I kept plugging away at my biking and began to improve. By the end of the first summer, I had improved my speed, and could take moderate hills without stopping to rest, but was still a pretty slow biker. The following spring I got a new bike that was a better fit, had thin road tires, and was 15 pounds lighter than the Huffy. That helped, but still not the answer. By the end of that summer, after biking 1,100 miles, I had improved a little in speed and endurance but was still not where I ought to be. I was still pretty slow and could not keep up with average bikers. When I rode with friends they would graciously slow to my pace, but I was working hard and they were hardly working. Why was I still fairly unfit after all that riding?

So one day this past winter I was talking to my very fit husband about why I wasn’t getting more fit, and he casually mentioned “…and of course you’re checking your heart rate…” Wait – what? I never check my heart rate. He should know that – we bike together all the time. When we get ready to bike I’m always waiting for him while he’s putting on his heart rate monitor. I’m checking my email, checking my messages, checking everything except my heart rate. Why should I do that – that’s for, well, you know.

Well, my irrational and sexist thinking regarding heart rate finally came back to bite me. That same week two others (one of them a woman) made unsolicited comments to me about “…of course you’re checking your heart rate..” so I decided it was a sign. Time to start caring about my target heart rate and see if it really could be the answer to my lack of exercise progress.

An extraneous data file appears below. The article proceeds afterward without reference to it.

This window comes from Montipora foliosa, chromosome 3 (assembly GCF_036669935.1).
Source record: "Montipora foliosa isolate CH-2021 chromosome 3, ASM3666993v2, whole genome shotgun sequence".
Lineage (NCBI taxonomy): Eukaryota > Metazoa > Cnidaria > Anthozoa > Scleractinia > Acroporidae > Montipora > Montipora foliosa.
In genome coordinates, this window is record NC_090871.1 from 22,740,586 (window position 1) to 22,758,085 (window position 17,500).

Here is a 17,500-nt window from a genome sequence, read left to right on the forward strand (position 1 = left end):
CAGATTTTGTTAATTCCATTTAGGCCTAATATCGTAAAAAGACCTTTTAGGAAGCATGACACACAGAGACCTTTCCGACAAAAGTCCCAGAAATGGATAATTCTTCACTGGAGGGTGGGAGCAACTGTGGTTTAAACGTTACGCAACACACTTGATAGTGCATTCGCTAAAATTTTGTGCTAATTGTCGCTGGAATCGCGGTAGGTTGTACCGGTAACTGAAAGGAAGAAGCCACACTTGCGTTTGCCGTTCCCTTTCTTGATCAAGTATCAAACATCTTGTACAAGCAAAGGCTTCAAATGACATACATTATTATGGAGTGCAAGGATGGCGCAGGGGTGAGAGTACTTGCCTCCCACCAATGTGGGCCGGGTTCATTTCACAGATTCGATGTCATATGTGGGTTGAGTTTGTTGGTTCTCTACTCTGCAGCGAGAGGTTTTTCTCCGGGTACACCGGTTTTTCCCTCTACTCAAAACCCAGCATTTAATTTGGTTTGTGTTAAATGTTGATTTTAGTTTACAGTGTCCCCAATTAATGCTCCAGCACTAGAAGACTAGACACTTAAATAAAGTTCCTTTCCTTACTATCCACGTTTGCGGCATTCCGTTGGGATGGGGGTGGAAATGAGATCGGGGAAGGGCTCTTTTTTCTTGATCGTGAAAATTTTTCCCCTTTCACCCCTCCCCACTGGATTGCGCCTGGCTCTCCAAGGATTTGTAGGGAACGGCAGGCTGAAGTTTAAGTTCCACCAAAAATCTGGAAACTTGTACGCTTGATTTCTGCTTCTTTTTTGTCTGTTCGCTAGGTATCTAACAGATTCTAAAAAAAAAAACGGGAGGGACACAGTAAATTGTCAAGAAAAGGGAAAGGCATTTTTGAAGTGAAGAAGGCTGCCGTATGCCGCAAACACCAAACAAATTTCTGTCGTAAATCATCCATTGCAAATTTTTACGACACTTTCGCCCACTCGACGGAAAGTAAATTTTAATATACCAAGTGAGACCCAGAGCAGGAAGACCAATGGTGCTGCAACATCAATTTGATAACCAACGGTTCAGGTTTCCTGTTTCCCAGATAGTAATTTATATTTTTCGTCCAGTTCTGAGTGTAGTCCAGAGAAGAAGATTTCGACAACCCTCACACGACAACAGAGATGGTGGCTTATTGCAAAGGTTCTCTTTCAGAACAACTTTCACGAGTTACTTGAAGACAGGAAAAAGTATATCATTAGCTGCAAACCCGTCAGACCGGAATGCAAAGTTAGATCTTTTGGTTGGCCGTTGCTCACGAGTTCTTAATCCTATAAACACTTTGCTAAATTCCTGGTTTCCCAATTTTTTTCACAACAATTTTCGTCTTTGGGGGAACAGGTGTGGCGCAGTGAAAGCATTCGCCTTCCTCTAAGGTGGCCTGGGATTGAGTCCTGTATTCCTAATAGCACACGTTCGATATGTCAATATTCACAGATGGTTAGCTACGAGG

http://www.americanheart.org/presenter.jhtml?identifier=4736

HuffyHow: How to Choose a Heart Rate Monitor


I recently purchased a heart rate monitor (HRM), so I now consider myself a self-proclaimed expert on choosing one. I’ll share what I learned to help those who might be thinking about getting a monitor for themselves.

Disclaimer: I have no association with any companies that make or sell heart rate monitors, and receive no incentives of any kind for recommending a particular monitor or vendor.

There are many manufacturers of heart rate monitors, including Polar, Timex, Omron, Garmin, Reebok and Bowflex. After asking what other people use, and seeing what was available locally, the two brands that interested me were Polar and Timex so I’ll concentrate on those. Readers can explore the many other brands available online.

Polar has been in the HRM business since 1977 and seems to have a good track record. Polar has a vast array of monitors that start from the basics – pure heart rate, to ones that tell you the temperature on the moon (not really, but you get the point). I’ll concentrate on the basic models that will suit most “average” people. Those of you who insist on knowing the temperature on the moon, barometric pressure and missile launch codes while training (you know who you are) can explore those HRMs on your own.